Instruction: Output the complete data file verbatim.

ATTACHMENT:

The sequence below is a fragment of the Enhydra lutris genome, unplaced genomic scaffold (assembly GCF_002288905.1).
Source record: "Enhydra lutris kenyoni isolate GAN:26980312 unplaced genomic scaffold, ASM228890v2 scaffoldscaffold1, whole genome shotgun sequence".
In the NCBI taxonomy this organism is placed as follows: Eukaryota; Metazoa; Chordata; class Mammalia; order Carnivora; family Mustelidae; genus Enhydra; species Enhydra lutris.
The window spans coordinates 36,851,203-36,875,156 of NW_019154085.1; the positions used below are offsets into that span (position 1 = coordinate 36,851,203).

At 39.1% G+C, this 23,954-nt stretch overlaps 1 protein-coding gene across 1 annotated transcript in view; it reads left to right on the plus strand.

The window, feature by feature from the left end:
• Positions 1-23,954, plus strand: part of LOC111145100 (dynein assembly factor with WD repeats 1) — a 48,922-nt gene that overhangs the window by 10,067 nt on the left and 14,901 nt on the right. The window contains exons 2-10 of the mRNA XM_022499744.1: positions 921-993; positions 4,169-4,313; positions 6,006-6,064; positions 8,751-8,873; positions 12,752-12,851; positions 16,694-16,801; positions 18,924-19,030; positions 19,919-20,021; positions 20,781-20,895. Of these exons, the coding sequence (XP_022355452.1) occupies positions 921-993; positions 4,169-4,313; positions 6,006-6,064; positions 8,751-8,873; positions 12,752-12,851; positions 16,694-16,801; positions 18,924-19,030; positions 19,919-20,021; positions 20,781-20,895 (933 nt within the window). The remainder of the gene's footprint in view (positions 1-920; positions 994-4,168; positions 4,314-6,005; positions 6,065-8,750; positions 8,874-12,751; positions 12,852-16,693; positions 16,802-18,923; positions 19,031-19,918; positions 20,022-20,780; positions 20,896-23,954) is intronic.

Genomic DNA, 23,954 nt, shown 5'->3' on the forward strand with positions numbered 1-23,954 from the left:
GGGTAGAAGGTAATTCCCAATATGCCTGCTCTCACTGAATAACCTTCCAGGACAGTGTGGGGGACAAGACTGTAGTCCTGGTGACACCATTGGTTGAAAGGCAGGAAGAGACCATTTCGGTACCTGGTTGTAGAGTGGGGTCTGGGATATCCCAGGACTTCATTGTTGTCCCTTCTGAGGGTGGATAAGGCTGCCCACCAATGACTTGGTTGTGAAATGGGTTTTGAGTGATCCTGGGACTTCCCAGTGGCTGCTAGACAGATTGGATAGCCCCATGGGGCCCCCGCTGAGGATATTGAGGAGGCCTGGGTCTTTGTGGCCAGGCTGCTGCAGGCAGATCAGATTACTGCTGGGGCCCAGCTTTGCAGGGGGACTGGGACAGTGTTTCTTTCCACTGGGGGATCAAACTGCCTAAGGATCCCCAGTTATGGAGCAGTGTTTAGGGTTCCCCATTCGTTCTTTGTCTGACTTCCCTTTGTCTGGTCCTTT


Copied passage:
The sequence below is a fragment of the Enhydra lutris genome, unplaced genomic scaffold (assembly GCF_002288905.1).
Source record: "Enhydra lutris kenyoni isolate GAN:26980312 unplaced genomic scaffold, ASM228890v2 scaffoldscaffold1, whole genome shotgun sequence".
In the NCBI taxonomy this organism is placed as follows: Eukaryota; Metazoa; Chordata; class Mammalia; order Carnivora; family Mustelidae; genus Enhydra; species Enhydra lutris.
The window spans coordinates 36,851,203-36,875,156 of NW_019154085.1; the positions used below are offsets into that span (position 1 = coordinate 36,851,203).

At 39.1% G+C, this 23,954-nt stretch overlaps 1 protein-coding gene across 1 annotated transcript in view; it reads left to right on the plus strand.

The window, feature by feature from the left end:
• Positions 1-23,954, plus strand: part of LOC111145100 (dynein assembly factor with WD repeats 1) — a 48,922-nt gene that overhangs the window by 10,067 nt on the left and 14,901 nt on the right. The window contains exons 2-10 of the mRNA XM_022499744.1: positions 921-993; positions 4,169-4,313; positions 6,006-6,064; positions 8,751-8,873; positions 12,752-12,851; positions 16,694-16,801; positions 18,924-19,030; positions 19,919-20,021; positions 20,781-20,895. Of these exons, the coding sequence (XP_022355452.1) occupies positions 921-993; positions 4,169-4,313; positions 6,006-6,064; positions 8,751-8,873; positions 12,752-12,851; positions 16,694-16,801; positions 18,924-19,030; positions 19,919-20,021; positions 20,781-20,895 (933 nt within the window). The remainder of the gene's footprint in view (positions 1-920; positions 994-4,168; positions 4,314-6,005; positions 6,065-8,750; positions 8,874-12,751; positions 12,852-16,693; positions 16,802-18,923; positions 19,031-19,918; positions 20,022-20,780; positions 20,896-23,954) is intronic.

Genomic DNA, 23,954 nt, shown 5'->3' on the forward strand with positions numbered 1-23,954 from the left:
GGGTAGAAGGTAATTCCCAATATGCCTGCTCTCACTGAATAACCTTCCAGGACAGTGTGGGGGACAAGACTGTAGTCCTGGTGACACCATTGGTTGAAAGGCAGGAAGAGACCATTTCGGTACCTGGTTGTAGAGTGGGGTCTGGGATATCCCAGGACTTCATTGTTGTCCCTTCTGAGGGTGGATAAGGCTGCCCACCAATGACTTGGTTGTGAAATGGGTTTTGAGTGATCCTGGGACTTCCCAGTGGCTGCTAGACAGATTGGATAGCCCCATGGGGCCCCCGCTGAGGATATTGAGGAGGCCTGGGTCTTTGTGGCCAGGCTGCTGCAGGCAGATCAGATTACTGCTGGGGCCCAGCTTTGCAGGGGGACTGGGACAGTGTTTCTTTCCACTGGGGGATCAAACTGCCTAAGGATCCCCAGTTATGGAGCAGTGTTTAGGGTTCCCCATTCGTTCTTTGTCTGACTTCCCTTTGTCTGGTCCTTT